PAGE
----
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Proceedings of the Conference on Cost, Innovation and Environmental Regulation: A Research and Policy Update
This report is the proceedings of a conference organized by the Environmental Law Institute (ELI) and the Center for the Study and Improvement of Regulation at Carnegie Mellon University on April 30, 1999 in Washington, DC. The objectives of the conference were to to present and synthesize current research regarding the hypothesis that the cost of implementing environmental regulations may be expected to be significantly reduced by low-cost process innovations carried out by regulated firms. The report includes a White Paper prepared by ELI entitled
Winning from Innovation: Perspectives on Business, Policy and Legal Factors that May Affect the Porter Hypothesis
and either copies of the presentations made or overheads used during the Conference by the presenters.
The White Paper attempts to identify the circumstances and reasons that may lead to the situation predicted by Professor Michael Porter where process improvements and innovations due to regulation result in cost reductions or savings to private firms. In doing so the report tests the real-world situation in which firms operate to identify social, legal and economic reasons that may lead to such win-win situations.
According to the White Paper, some authors have stated that environmental regulation, properly structured, can result in win-win situations in which production costs decline as environmental benefits rise. Professor Michael Porter has advocated such a view as part of a broader hypothesis that posits that any pressure placed on a firm that creates greater incentives to innovate may be ultimately good, as it leads to the kinds of innovation and improvement that benefits competitiveness and profitability.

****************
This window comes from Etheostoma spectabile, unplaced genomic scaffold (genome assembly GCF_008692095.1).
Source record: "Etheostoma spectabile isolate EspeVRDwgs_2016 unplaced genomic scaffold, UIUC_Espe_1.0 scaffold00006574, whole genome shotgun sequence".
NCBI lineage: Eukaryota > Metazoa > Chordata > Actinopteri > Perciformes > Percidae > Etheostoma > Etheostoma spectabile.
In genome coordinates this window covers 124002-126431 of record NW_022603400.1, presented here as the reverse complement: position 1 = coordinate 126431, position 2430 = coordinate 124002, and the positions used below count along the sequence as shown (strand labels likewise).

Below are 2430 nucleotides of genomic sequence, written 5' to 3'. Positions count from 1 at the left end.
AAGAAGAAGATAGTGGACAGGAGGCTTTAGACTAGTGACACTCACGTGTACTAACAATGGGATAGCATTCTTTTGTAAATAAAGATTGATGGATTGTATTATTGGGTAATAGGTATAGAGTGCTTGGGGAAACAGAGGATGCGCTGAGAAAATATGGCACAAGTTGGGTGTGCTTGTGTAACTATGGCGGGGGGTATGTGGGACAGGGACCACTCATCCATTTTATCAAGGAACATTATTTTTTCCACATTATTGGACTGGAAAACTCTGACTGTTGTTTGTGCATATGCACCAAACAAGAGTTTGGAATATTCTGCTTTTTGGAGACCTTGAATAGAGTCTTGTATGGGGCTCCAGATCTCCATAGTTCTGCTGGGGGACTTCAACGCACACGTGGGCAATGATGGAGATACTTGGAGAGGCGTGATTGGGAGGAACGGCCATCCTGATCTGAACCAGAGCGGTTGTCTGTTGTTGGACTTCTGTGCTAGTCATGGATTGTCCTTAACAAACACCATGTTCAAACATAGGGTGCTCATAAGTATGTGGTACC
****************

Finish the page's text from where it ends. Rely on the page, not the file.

The White Paper says that the Porter hypothesis in some ways conflicts with traditional economic theory, which indicates that regulations imposing additional environmental requirements on industry would tend to reduce profitability and competitiveness. Indeed, much of the economic literature points to such a negative correlation between environmental regulation and costs, it says. Another view, according to the White Paper, suggests that the costs may be partly but not entirely offset by efficiency gains which are prompted by the effort to reduce pollution in response to regulation. These economic studies would infer that environmental regulation requires a careful cost-benefit assessment that weighs the social benefits of improved environmental quality with the necessary private costs to implement any regulation.
The report is contained in two files. The second file contains the overheads for a presentation by Robert Day of the World Resources Institute entitled "The Next Bottom Line: Making Sustainable Development Tangible"; the first file contains the Table of Contents, the White Paper and all of the other presentations.
8. Other Analyses and ReportsEnvironmental Media: f. MultimediaAuthors: Environmental Law InstituteEPA Project Officer/ Manager: Carlin, AlanGeographic Area:Study Purpose: Policy Evaluation
- Participating Organizations
Environmental Law Institute Address: 1616 P Street, NW
City: Washington State: DC ZIP: 20460
Environmental Protection Agency, Office of Policy, Office of Economy and Environment Address:
City: State: ZIP:
- Report Details
FinalDate: 06/01/1999Number of Pages: 154Grant/Contract #: CR822795-01
- How to Obtain Report